A viral video is circulating Facebook that claims many of the “Copy & Paste” Facebook messages we so often encounter on the social networking website are actually a ploy set up by “hackers” in order to access peoples Facebook accounts to get their details.
The narrator of the video – that was uploaded by a user named Antony Newby – asserts a number of times that copying and pasting those “please copy and paste” messages will allow hackers to access your account.
One of the reasons why Facebook accounts are being hacked / cloned. Please share. x
Despite the video’s (what we imagine to be) good intentions, the warning it tries to convey is essentially flawed from start to finish. The basic premise of the warning video is this –
1. Copying and pasting one of those “copy and paste” messages means hackers can find you on Facebook by searching for Facebook users who posted that specific message.
2. And when hackers find you, they can now access your account to steal your personal information.
However, there are a number of ways that this fails to make sense.
Firstly, if you do copy & paste a message on Facebook (even those annoying ones that ask you to) it doesn’t mean hackers (or anyone else) can find you, providing you have your privacy settings set to “Friends Only”, which of course you should have. Facebook Search will only reveal the statuses of people who have their privacy settings open to the public, and if you have your profile wide open to the public, you are indeed putting yourself at risk, but not because of anything related to “copy & paste” Facebook messages.
However the crux of the flawed warning is that if a hacker does manage to see that you’ve copied and pasted a message on Facebook by doing a search, he can then “hack” your account. But that’s just a baseless assertion. A cyber-criminal is no closer to compromising an account regardless of whether they have been able to determine if that account owner has copied and pasted a specific message onto their timeline.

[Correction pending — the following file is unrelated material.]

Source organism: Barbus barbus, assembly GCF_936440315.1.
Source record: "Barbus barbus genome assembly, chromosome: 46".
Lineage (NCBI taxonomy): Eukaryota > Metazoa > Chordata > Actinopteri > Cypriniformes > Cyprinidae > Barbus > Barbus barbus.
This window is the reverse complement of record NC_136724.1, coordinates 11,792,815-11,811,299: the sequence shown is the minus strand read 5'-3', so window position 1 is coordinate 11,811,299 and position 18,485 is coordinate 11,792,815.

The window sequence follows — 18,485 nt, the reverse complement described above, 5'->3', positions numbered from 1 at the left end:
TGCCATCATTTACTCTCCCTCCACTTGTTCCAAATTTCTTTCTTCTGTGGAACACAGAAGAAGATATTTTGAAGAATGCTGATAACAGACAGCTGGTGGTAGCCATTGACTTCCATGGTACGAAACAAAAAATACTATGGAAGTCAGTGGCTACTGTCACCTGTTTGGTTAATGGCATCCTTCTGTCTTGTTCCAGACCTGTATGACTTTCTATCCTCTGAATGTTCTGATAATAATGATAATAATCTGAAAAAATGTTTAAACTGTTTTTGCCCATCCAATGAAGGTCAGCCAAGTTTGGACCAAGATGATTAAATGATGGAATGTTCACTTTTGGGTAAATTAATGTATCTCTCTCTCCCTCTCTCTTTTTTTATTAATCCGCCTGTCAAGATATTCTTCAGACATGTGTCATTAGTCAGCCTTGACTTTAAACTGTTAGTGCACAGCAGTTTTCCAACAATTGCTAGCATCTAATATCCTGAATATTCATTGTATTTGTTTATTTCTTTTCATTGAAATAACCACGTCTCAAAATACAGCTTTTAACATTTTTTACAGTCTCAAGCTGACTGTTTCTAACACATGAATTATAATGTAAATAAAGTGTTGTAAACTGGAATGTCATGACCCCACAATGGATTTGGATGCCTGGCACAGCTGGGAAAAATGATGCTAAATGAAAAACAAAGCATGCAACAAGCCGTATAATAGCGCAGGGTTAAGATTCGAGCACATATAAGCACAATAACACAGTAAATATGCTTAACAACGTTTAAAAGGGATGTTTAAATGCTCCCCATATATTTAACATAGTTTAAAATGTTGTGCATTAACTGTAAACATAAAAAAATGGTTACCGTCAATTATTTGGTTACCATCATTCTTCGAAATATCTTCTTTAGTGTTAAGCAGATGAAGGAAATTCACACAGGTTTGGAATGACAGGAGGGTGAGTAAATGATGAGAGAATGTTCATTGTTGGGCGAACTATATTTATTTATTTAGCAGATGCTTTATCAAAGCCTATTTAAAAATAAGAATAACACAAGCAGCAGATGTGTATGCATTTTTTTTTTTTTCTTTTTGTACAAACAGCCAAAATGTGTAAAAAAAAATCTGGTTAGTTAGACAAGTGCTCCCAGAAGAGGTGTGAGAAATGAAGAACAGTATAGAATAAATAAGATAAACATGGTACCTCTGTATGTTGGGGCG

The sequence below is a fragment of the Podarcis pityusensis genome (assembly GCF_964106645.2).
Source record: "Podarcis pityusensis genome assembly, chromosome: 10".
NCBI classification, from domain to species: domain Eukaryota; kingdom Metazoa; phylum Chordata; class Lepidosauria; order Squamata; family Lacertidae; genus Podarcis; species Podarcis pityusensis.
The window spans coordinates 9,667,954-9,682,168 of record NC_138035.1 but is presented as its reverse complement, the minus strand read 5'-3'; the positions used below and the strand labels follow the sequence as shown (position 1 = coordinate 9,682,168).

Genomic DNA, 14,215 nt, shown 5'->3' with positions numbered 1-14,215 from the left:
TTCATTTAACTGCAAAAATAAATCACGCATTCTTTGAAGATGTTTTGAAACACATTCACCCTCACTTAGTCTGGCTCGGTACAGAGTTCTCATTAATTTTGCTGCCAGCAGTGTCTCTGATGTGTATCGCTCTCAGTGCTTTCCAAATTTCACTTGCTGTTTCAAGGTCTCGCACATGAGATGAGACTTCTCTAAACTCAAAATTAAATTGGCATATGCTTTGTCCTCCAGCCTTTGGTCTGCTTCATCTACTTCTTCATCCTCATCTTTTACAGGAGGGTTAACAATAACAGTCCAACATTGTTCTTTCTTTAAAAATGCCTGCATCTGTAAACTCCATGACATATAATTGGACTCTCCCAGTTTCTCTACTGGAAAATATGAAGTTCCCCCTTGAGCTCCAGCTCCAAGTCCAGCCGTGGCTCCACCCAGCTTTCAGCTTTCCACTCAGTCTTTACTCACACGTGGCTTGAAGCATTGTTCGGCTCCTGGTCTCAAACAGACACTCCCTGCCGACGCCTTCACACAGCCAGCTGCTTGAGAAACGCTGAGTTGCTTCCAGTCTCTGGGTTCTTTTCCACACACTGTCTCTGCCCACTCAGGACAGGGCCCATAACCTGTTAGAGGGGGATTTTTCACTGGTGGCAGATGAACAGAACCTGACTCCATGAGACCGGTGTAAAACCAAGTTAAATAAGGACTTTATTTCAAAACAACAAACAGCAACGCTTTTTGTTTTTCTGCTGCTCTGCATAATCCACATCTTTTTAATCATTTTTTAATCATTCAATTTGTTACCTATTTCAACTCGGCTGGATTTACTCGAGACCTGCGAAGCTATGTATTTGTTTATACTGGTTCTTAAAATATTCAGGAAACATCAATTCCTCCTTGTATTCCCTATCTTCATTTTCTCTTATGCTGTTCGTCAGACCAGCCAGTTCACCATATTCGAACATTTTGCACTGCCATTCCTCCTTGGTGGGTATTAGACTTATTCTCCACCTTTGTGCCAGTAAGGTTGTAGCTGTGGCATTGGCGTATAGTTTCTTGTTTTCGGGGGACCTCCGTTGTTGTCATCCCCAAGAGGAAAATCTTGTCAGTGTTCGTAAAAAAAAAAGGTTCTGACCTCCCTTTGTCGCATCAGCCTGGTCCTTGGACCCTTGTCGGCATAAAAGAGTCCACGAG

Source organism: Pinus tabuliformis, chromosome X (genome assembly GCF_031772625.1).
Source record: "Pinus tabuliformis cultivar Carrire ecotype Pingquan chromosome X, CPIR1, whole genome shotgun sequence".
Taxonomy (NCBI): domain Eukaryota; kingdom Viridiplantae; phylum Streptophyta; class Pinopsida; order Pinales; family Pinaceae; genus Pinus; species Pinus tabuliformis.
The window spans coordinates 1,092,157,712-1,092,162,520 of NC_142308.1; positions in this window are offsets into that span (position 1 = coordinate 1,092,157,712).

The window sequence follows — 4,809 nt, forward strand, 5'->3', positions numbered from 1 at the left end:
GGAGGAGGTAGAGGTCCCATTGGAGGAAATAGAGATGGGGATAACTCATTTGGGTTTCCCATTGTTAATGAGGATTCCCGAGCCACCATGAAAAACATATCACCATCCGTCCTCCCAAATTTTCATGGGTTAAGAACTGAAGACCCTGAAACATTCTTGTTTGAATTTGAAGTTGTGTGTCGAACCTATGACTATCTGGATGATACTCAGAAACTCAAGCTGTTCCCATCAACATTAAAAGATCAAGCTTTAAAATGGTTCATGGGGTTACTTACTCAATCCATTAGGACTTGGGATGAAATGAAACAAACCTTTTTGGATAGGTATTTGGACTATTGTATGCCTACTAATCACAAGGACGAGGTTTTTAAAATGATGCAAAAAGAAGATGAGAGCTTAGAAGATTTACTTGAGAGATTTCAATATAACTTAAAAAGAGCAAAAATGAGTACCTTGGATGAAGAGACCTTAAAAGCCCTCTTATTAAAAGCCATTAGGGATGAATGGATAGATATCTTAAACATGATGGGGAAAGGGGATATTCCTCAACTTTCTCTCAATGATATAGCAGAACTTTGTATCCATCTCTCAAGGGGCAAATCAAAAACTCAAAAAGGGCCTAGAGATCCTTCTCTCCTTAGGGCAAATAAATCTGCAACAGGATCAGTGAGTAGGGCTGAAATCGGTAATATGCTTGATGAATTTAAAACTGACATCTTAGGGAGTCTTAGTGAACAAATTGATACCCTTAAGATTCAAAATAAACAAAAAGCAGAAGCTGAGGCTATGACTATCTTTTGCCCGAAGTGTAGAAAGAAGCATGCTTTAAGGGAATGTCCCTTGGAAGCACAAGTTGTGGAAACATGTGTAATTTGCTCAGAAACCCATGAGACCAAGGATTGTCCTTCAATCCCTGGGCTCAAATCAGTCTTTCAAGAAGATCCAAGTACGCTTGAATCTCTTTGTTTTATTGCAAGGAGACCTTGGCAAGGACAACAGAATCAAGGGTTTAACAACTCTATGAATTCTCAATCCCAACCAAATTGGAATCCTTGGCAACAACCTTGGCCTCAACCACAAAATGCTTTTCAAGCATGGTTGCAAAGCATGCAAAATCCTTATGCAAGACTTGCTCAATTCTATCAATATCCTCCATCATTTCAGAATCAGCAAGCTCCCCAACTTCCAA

We’ll concede that many “copy & paste” messages are annoying. But they are most commonly used to help spread hoaxes or sometimes just for a way to get attention. From what we can determine, there are no serious cyber-criminals who use them to compromise Facebook accounts.
An additional claim that hackers set up these “copy and paste” messages to determine who is “vulnerable” or “naïve” enough to get scammed is again a rather baseless assertion, and frankly, a little bit of a stretch. We’re certainly not aware of any criminals who operate in this manner. There are any number of ways to get a more accurate reading on whether someone would be susceptible to being scammed – for example, seeing if they’d accept a stranger’s friend request which would be a more accurate gauge which can be initiated in mere seconds without the hassle for checking if they will copy and paste a message.
Ironically, filming the “inside” of your Facebook account – complete with the identities of your Facebook friends – just like the narrator of the video did – is much more likely to get you on the business end of a Facebook scam than copying and pasting a message.
If you don’t want to get your Facebook account compromised, follow common sense advice. Apply strict privacy settings, don’t accept friend requests from strangers, don’t install Facebook apps you don’t trust, educate yourself about phishing scams and have good security software installed on your computer.
However, warning users to avoid “copy and paste” messages that will lead to their account getting hacked is just vague nonsense that will ultimately just cause more confusion.